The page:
All posts tagged “Hip Hop”
Benjamin Laub or Grieves as he’s known to fans, critics, and rappers the world over graduated from his MPC2000 to Reason after getting introduced to it by his long-time collaborator, Budo. Once he realized the depth and possibility, his production quickly shifted over almost entirely inside Reason. And when Grieves set out to take his latest album on tour he was faced with a problem: How could he get his live band to sound EXACTLY like his record sounds. Being a perfectionist, the nearest facsimile just wouldn’t do for Grieves and thanks to Reason’s rock-solid stability and legendary backwards compatibility, he had an obvious solution.
Opening up his entire back catalog of production files – years worth of music – Grieves was able to save patches to new document and create a live performance set up that includes the exact sounds off his record, complete with the same effects, same combinator routings, keyboard splits, etc. The result is a perfectionist’s dream on stage and a fan’s delight. We caught up with Grieves and his new band as they finished up rehearsals in Seattle and took their show on the road with the first show in Portland, Oregon.
How do you use Reason in your music making?
Reason has basically been the center for my music making process for the past couple years. It’s the program I use to capture sounds and make tracks. I don’t use any other programs.
What’s the best music making tip you ever got?
The best music making tip I ever got was to mix with my ears, and not my eyes. It’s easy to just get behind the knobs and put presets that you think sound good but it’s best to let your ears mix.
Do you have any favorite sound or patch?
If i had to pick a favorite sound or patch I’d have to be generic and go with the 808 bass drum; I like to put the Scream4 on that or some other fun effects and make my tracks bang.
What do you do when writer’s block strikes?
I just layer synths and put delays and reverbs on them and export the wav’s and sample myself and stretch and reverse the audio, just make cool sounds. It’s completely experimental, I never really know what i’m doing.
What has been the best moment in your music making career thus far?
I don’t know, there’s been lots of cool shit. I’ve got to collaborate with some of my favorite artists, I’ve gotten to play my tracks in front of thousands of people. the coolest moment was probably when “XXX” came out with Danny Brown, it was the first time a lot of people got to hear my beats.
Any words of wisdom for aspiring producers and musicians?
As far as Words of Wisdom for aspiring producers or artists in general, it would be to just have fun and do what you want to do. Don’t get caught up in formulas, be experimental.
Ask someone to describe hip hop music and they might say “slow beats at 90BPM, gritty samples, and politically charged rhymes from the streets.” They might not know it but they’re describing hip hop as we know it thanks to Hank Shocklee. It’s no exaggeration to say that not since George Martin has a producer had as much influence in the direction and development of a cultural movement. Hank doesn’t stop to reflect on all his accomplishments, however. He just continues to do what he always has… make music. Since the early 2000s, Shocklee moved his elaborate hardware based production workflow out of the studio rack and into the Reason rack.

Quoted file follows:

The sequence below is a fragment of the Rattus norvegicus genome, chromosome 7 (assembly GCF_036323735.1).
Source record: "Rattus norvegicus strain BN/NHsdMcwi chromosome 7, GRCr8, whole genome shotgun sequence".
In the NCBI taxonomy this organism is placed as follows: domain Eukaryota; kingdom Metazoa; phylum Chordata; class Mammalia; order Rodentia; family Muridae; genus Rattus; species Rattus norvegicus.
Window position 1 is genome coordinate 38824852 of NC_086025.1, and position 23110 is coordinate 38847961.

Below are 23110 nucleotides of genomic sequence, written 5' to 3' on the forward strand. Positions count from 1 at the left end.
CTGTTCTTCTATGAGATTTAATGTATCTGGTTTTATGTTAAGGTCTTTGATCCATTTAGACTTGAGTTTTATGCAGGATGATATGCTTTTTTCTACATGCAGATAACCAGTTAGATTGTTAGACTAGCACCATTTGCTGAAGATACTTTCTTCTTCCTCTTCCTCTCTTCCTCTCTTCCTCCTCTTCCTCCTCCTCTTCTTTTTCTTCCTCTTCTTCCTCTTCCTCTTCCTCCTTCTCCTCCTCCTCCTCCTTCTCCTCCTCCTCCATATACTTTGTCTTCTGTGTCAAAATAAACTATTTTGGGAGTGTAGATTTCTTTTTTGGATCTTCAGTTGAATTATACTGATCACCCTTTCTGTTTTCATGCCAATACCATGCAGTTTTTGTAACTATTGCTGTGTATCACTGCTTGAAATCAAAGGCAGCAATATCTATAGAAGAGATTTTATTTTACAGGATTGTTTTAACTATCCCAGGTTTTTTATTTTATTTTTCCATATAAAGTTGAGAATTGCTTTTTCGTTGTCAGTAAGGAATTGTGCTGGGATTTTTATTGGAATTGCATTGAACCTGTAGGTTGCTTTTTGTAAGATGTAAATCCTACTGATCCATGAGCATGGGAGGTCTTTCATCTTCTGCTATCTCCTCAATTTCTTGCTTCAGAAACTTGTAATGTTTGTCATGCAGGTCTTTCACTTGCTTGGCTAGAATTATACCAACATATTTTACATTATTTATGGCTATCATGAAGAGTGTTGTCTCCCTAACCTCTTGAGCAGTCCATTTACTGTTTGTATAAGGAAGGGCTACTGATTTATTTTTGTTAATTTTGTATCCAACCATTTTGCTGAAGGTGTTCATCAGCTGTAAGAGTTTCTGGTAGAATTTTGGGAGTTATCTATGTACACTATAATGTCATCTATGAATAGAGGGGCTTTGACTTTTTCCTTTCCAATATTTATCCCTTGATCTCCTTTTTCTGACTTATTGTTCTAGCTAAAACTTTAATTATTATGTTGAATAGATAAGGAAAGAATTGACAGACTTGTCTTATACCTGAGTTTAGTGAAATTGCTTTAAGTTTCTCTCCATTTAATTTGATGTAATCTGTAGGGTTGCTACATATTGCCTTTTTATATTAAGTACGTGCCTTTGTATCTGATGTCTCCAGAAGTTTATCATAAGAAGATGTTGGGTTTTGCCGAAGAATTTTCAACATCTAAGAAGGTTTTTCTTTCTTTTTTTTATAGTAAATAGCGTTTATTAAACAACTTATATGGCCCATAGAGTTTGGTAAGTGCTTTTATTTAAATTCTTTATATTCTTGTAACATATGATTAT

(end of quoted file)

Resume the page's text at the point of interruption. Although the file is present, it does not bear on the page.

For this interview, there were too many great stories to fit into a single interview so be sure to check out Hank Shocklee’s deleted scenes.
To hear Adam Horovitz describe his first experiences with beat-making you’d almost think it sounds easy. “I didn’t know that was something I could do,” he says almost dismissively. “And I did. And I got into it” But under his moniker “Adrock” and along with the other two Beastie Boys, Mike D and MCA, Adam didn’t just make beats… he helped invent a whole new style of beat collage and layered production that inspired a generation of artists that would follow them. The Beastie Boys have an uncanny ability to convey fun and experimentation – perfectly maintaining the humor from their early jams all the way to the final master. It’s a feat not often duplicated for many who let the perfectionism, quantization, and over-analysis of the recording studio environment ultimately deflate the creative output.
Adam invited us over to his home studio in New York City where he produces all of his ideas. After nearly 15 years producing music on his trusty SP1200 workstation, Adam made a near instant switch to Reason after a recommendation of fellow Beastie Boy, Mike D.
For this interview, there were too many great stories to fit into a single interview so be sure to check out Adrock’s deleted scenes for some gems you’ve probably never heard before.
Mix Master Mike has a turntablist’s resumé that few others can battle. Three time Word DJ Champion, founding member of scratch super group Invisibl Skratch Picklz, award winning producer and much more. To most people, Mix Master Mike is the DJ behind The Beastie Boys, whose energetic scratching has been part of the Beastie’s sound since The Beastie Boys’ 1998 album Hello Nasty.
When he is not busy with backing the Beasties or performing his legendary DJ sets, Mike has also found time to release several albums worth of his own music and it is mostly in this capacity that he has found use for Reason.
Being a road warrior, Mike got introduced to Reason from his Beastie Boys band mate Ad-Rock while touring. He soon discovered that this was a perfect way to keep making music while away from his studio, the Zektar Cell Block.
We met with the Mix Master in the studio in Hollywood Hills one night as he was preparing to take off for a DJ set. The conversation touched on how he is using Reason in his productions and we also got a glimpse of his work methods as well as a sneak peak of material that he is working on for his upcoming album. Don’t miss this!